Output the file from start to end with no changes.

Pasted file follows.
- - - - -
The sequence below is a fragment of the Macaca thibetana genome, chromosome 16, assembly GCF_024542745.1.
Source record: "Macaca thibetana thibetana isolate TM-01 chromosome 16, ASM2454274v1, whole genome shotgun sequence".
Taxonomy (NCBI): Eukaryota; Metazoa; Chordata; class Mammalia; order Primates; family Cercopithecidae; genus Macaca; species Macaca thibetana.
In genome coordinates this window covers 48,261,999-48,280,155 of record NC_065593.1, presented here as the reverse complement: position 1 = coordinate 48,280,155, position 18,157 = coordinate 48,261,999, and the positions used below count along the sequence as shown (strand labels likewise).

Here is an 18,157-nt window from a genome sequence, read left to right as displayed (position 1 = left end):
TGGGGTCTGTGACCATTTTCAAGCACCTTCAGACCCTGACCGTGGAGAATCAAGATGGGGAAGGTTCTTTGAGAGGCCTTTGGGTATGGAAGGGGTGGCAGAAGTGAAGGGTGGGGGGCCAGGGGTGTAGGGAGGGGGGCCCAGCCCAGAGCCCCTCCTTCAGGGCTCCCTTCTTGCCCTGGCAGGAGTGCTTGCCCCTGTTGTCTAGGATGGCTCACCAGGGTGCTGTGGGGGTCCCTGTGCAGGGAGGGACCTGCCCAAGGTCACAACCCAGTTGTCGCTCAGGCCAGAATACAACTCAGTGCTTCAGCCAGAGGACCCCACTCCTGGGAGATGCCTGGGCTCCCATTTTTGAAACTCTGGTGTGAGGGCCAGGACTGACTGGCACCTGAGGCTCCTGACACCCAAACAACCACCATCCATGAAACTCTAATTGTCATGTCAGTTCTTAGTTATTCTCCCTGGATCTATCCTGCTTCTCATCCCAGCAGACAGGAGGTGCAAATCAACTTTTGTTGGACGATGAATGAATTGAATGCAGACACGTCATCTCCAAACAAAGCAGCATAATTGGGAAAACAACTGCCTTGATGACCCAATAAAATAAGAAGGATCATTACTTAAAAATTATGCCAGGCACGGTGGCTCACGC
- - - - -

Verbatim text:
The sequence below is a fragment of the Macaca thibetana genome, chromosome 16, assembly GCF_024542745.1.
Source record: "Macaca thibetana thibetana isolate TM-01 chromosome 16, ASM2454274v1, whole genome shotgun sequence".
Taxonomy (NCBI): Eukaryota; Metazoa; Chordata; class Mammalia; order Primates; family Cercopithecidae; genus Macaca; species Macaca thibetana.
In genome coordinates this window covers 48,261,999-48,280,155 of record NC_065593.1, presented here as the reverse complement: position 1 = coordinate 48,280,155, position 18,157 = coordinate 48,261,999, and the positions used below count along the sequence as shown (strand labels likewise).

Here is an 18,157-nt window from a genome sequence, read left to right as displayed (position 1 = left end):
TGGGGTCTGTGACCATTTTCAAGCACCTTCAGACCCTGACCGTGGAGAATCAAGATGGGGAAGGTTCTTTGAGAGGCCTTTGGGTATGGAAGGGGTGGCAGAAGTGAAGGGTGGGGGGCCAGGGGTGTAGGGAGGGGGGCCCAGCCCAGAGCCCCTCCTTCAGGGCTCCCTTCTTGCCCTGGCAGGAGTGCTTGCCCCTGTTGTCTAGGATGGCTCACCAGGGTGCTGTGGGGGTCCCTGTGCAGGGAGGGACCTGCCCAAGGTCACAACCCAGTTGTCGCTCAGGCCAGAATACAACTCAGTGCTTCAGCCAGAGGACCCCACTCCTGGGAGATGCCTGGGCTCCCATTTTTGAAACTCTGGTGTGAGGGCCAGGACTGACTGGCACCTGAGGCTCCTGACACCCAAACAACCACCATCCATGAAACTCTAATTGTCATGTCAGTTCTTAGTTATTCTCCCTGGATCTATCCTGCTTCTCATCCCAGCAGACAGGAGGTGCAAATCAACTTTTGTTGGACGATGAATGAATTGAATGCAGACACGTCATCTCCAAACAAAGCAGCATAATTGGGAAAACAACTGCCTTGATGACCCAATAAAATAAGAAGGATCATTACTTAAAAATTATGCCAGGCACGGTGGCTCACGC